​Medical marijuana patients were among the punchlines at a rowdy roast last week honoring pot-hating Los Angeles District Attorney Steve Cooley. There were plenty of gags involving Cooley’s crackdown on medical marijuana, with each guest receiving rolling papers in a package reading, “Cooley’s Collective.”

​Cooley, who apparently long ago gave up even the appearance of being fair and impartial when it comes to medical pot, evidently finds humor in the plight of Los Angeles patients who are facing  an uncertain future due to safe access being put in jeopardy because of his policies.
While Cooley and his cronies are quick to poke fun at marijuana users — even sick and dying medical marijuana patients — drinking must be OK.
After Cooley’s roast the top financial official in Los Angeles, Miguel Santana, was arrested in the San Gabriel Valley at 12:15 a.m., on his way home from the Cooley event, for drunk driving.

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Photo: Marcel van den Bergh/de Volkskrant
Customers queue up to place their cannabis orders at Coffeeshop Checkpoint

​A Dutch court fined the owner of the Netherlands’ largest marijuana-dispensing “coffee shop” 10 million euros Thursday, after police seized more than 200 kilograms of cannabis on the premises.

According to the court, the owner of Coffeeshop Checkpoint would have had to pay a larger penalty if it had not been for the role of the local government.
“Checkpoint could not have expanded as much as it did without collaboration from the municipality of Terneuzen,” near the Belgian border, the court said.

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Photo: Jim Spellman/CNN

​A bill has been introduced in the Kansas Legislature which would legalize the use of medical marijuana by seriously ill individuals with certain debilitating medical conditions.

House Bill 2610, titled the Medical Marijuana Act, would create registered marijuana dispensaries known as compassion centers. These are defined as a non-profit organization “that acquires, possesses, cultivates, manufactures, delivers, transfers, transports, supplies or dispenses marijuana or related supplies and educational material to cardholders,” reports Lauren Garrison at the Kansas State Collegian.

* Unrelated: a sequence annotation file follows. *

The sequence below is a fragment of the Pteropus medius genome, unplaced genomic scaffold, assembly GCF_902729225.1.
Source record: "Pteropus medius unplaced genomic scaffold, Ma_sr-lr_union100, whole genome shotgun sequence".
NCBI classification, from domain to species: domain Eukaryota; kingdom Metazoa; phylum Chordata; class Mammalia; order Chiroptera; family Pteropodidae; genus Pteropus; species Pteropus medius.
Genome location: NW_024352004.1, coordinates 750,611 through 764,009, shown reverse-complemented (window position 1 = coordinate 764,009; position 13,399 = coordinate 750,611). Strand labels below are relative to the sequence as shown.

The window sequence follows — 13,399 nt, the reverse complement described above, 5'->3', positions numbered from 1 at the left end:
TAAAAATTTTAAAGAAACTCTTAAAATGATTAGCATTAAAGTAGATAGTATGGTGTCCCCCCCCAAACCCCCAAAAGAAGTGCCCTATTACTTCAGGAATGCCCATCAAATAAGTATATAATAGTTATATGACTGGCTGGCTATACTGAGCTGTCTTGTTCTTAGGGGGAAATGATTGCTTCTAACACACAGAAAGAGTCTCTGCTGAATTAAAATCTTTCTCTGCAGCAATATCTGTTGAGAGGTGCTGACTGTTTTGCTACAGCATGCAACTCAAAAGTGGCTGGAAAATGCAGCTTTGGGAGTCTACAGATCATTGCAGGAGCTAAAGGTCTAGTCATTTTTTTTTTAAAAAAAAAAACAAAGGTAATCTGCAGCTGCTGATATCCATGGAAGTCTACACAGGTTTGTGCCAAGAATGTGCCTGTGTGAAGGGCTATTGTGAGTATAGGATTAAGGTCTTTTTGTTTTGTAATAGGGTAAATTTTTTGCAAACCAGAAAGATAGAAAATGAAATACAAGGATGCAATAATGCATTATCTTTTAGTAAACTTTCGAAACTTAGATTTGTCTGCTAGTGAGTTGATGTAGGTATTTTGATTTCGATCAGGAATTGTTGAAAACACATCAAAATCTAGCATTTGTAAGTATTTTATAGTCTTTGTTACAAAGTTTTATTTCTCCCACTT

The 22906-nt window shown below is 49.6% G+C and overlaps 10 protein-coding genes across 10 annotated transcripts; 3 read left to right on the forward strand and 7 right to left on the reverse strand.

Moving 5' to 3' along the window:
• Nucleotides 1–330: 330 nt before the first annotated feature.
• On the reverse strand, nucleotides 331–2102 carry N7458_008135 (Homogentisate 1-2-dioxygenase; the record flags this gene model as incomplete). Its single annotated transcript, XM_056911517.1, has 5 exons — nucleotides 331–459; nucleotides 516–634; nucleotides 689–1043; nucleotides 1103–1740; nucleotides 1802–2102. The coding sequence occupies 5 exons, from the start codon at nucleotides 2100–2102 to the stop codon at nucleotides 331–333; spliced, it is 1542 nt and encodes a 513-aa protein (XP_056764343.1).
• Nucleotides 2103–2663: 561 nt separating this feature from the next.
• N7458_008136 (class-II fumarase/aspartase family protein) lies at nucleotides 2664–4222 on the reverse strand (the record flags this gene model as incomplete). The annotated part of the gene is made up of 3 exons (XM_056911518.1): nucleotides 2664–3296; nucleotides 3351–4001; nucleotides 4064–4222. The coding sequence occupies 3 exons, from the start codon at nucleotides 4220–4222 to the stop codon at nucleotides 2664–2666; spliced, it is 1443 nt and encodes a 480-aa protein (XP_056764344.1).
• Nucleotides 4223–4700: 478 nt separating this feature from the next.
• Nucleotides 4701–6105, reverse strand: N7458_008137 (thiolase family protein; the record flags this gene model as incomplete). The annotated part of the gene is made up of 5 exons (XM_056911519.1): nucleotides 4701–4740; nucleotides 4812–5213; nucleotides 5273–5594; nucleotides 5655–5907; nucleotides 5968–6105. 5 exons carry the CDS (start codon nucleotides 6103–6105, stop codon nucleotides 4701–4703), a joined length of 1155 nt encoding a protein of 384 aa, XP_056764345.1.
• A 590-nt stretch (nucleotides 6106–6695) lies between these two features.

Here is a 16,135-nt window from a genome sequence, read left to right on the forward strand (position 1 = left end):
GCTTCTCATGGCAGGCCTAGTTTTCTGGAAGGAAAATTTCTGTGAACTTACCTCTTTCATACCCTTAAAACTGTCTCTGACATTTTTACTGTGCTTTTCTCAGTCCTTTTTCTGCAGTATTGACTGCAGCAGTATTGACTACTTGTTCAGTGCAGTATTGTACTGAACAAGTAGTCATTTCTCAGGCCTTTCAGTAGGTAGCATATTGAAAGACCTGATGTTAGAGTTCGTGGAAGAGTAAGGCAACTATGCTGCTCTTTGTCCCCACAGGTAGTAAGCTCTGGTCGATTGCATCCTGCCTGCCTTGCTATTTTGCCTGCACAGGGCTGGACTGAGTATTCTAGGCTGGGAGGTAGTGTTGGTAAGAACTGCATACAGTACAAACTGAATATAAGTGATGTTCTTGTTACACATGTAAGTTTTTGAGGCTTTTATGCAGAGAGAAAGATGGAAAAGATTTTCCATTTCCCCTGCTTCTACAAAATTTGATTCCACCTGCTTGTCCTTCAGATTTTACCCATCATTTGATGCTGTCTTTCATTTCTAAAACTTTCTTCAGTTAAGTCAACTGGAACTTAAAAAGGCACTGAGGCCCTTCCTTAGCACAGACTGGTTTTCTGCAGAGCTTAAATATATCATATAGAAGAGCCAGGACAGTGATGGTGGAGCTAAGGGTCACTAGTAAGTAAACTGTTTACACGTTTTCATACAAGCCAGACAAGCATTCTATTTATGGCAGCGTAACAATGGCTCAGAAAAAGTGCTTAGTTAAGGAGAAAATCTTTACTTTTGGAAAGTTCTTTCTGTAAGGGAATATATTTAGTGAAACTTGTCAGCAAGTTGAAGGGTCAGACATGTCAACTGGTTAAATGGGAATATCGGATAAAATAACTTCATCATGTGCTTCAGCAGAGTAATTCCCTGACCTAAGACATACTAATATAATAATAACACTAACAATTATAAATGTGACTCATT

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Photo: V. Richard Haro/The Coloradoan
Donnie Hayes of Fort Collins, Colorado, is a blind medical marijuana patient who was initially denied a ride to the dispensary in a county vehicle for disabled people.

​Larimer County, Colorado officials have given the go-ahead for a disabled medical marijuana patient to resume catching a ride to get his medicine at a dispensary in a county-owned vehicle.

The Larimer Lift, a paratransit service for disabled people living outside city limits, will now take clients to medical marijuana dispensaries “and anywhere else they wish to go,” according to Gary Darling, director of criminal justice services for the county, reports Kevin Dugan at the Fort Collins Coloradoan.
Larimer Lift officials had previously stopped taking Donnie Hayes, a blind medical marijuana patient, to a dispensary in Fort Collins, blaming their uncertainty over whether doing so could jeopardize federal funding for the program.

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Graphic: L.A. Weekly

​It’s the beginning of the end for hundreds of Los Angeles medical marijuana dispensaries.

Most of the pot shops are about to be wiped out by L.A.’s new dispensary ordinance, which severely limits where they can be located, reports Dennis Romero at L.A. Weekly.
Councilman Ed Reyes is predicting that “noncompliant” shops — which means all of them, other than the 187 that were in business before the city imposed a moratorium — will start being shut down in May.
About 545 dispensaries are operating in Los Angeles, according to a comprehensive county by the L.A. Weekly (PDF). The City Council voted to winnow those down to 187 by declaring all the shops that opened after the moratorium — exploiting a boilerplate “hardship” exemption included in its language — noncompliant.
The number will eventually, through attrition, be reduced to 70 shops. Until that time, when any of the 187 permitted dispensaries go out of business, they won’t be replaced.